'Social engineering' is a big part of how criminals steal your money today: it’s a lot smarter and safer than robbing a bank.
The trick is feigned familiarity: a familar style of email, a pretended common friend or anything similar to something you might expect .
The trick can be via email. Or it can be a phone call or even in person (“I'm a friend of X”). All of it relies on the desire of most people to help out those they know, to do the right thing.
Alternately, a predictable “I did’t buy that!” reaction intended to entice the reader to click on a fake link, as the example below shows.
Paypal is a big target for such scams, keeping in mind that it would be unfair to single out PayPal: Google Checkout and every such service, every bank, every stockbroker, every company with a web site can be targeted this way. Usually it’s obvious: you get an email advising you to login an fix XYZ. Except that it’s a company you’ve never done business with.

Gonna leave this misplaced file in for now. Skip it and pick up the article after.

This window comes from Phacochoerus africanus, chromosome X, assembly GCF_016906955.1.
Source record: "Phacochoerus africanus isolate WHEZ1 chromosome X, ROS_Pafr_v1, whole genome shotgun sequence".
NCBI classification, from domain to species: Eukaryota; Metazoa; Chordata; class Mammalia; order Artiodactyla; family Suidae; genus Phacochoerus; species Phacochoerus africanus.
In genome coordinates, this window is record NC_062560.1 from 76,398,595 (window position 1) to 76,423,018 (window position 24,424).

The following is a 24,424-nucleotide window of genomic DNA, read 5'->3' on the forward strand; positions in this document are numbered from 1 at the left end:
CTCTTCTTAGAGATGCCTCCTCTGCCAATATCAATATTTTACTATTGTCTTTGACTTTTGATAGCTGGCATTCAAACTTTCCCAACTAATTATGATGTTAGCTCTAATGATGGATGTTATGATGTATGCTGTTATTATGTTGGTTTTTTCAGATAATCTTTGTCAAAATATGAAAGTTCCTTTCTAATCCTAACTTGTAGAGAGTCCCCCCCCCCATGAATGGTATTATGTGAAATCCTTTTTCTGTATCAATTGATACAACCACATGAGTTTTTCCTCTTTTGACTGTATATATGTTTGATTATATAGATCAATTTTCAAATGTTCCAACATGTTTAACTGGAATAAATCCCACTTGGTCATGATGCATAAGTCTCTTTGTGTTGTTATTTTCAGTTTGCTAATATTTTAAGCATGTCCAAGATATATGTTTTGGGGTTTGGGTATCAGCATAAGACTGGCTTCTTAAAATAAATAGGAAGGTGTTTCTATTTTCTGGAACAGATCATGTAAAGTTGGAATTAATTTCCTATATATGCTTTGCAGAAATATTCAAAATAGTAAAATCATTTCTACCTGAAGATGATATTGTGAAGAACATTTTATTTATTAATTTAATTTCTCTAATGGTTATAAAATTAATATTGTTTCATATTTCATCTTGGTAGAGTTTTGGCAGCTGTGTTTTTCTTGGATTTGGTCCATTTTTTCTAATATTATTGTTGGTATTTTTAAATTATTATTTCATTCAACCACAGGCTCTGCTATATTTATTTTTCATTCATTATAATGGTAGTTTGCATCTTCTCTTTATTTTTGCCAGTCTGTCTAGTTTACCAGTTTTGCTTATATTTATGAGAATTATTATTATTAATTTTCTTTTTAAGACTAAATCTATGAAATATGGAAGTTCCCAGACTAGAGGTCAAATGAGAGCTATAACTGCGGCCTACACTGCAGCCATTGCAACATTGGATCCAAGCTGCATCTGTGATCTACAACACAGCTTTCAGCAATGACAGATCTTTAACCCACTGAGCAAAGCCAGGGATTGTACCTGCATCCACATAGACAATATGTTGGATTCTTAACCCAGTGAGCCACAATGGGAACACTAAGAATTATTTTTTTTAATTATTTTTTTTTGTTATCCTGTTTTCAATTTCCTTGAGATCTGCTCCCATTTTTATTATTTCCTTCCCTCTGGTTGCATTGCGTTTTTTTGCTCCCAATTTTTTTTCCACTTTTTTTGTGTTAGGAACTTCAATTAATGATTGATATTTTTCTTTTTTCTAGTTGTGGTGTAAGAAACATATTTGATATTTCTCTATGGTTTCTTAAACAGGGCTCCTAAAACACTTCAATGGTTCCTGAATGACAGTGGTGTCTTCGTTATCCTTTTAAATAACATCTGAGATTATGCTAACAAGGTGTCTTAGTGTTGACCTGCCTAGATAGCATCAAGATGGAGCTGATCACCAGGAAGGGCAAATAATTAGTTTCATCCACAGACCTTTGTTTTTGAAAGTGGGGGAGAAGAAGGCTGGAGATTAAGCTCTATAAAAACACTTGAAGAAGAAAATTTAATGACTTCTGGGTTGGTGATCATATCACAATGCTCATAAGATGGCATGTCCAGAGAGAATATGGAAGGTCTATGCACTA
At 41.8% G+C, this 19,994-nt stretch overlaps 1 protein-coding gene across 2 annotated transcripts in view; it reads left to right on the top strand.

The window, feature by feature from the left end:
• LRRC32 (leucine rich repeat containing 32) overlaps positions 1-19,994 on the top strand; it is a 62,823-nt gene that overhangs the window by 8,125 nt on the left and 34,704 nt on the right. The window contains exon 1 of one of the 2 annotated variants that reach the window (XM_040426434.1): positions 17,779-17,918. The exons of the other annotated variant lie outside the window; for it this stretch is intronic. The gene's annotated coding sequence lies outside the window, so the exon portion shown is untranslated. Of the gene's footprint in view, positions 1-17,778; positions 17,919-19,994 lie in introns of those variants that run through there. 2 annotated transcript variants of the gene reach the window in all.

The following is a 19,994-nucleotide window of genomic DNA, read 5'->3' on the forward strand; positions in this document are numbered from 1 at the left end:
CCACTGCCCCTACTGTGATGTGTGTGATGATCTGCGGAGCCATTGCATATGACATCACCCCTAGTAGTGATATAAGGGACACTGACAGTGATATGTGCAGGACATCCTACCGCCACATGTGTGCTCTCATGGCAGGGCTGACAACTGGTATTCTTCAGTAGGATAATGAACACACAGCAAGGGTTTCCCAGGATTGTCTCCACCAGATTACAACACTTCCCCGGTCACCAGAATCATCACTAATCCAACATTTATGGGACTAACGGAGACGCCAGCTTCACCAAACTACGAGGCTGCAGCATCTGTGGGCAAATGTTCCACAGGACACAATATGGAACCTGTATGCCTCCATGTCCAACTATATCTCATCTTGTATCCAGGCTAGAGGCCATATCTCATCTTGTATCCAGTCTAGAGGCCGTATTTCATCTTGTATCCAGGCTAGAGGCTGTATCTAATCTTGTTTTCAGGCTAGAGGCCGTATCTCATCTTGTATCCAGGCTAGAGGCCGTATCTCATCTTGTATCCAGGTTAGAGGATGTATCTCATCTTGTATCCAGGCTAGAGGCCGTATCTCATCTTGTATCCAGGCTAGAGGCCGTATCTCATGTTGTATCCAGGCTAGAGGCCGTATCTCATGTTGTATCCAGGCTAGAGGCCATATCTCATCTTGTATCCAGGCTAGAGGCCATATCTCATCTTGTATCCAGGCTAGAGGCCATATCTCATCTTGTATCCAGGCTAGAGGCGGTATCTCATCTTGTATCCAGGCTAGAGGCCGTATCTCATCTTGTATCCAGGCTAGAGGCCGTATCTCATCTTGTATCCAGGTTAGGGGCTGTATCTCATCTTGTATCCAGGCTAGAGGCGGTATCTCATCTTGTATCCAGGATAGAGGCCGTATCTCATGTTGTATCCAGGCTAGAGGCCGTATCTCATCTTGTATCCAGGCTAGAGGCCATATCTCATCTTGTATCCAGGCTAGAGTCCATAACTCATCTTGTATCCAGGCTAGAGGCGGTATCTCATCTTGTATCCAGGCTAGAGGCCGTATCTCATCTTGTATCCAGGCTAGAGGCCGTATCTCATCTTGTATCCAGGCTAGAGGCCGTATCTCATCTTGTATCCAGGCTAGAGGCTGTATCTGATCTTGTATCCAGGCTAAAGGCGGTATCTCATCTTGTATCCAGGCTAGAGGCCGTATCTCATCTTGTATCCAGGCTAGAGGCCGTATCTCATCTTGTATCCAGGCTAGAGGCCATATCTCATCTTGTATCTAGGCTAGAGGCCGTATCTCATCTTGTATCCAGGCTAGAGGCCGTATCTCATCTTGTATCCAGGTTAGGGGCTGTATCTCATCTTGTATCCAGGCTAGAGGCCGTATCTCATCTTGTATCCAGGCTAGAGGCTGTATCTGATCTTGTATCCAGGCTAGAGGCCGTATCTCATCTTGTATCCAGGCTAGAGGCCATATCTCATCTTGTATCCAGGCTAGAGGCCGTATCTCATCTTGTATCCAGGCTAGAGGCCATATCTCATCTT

The foregoing is the tip of the iceberg.
One common email ploy is to send a very real looking invoice for something you allegedly just purchased. No, I have not been buying watches lately.
Some links within the message attempt to fool you by taking you to the authentic PayPal site. But the transaction links and the link to the product description are traps you are intended to click on.
All sorts of evils await—
- It might be a site that exploits a particular browser weakness to compromise your machine and add it to a botnet, or worse.
- It might be a site that looks identical to PayPal. You then enter your username and password, the site collects these things, then your account is emptied soon after (perhaps along with a linked bank account).
- Simply enabling the display of images in emails lets the sender know you are a real live email reader. Disable automatic display of images in Apple Mail.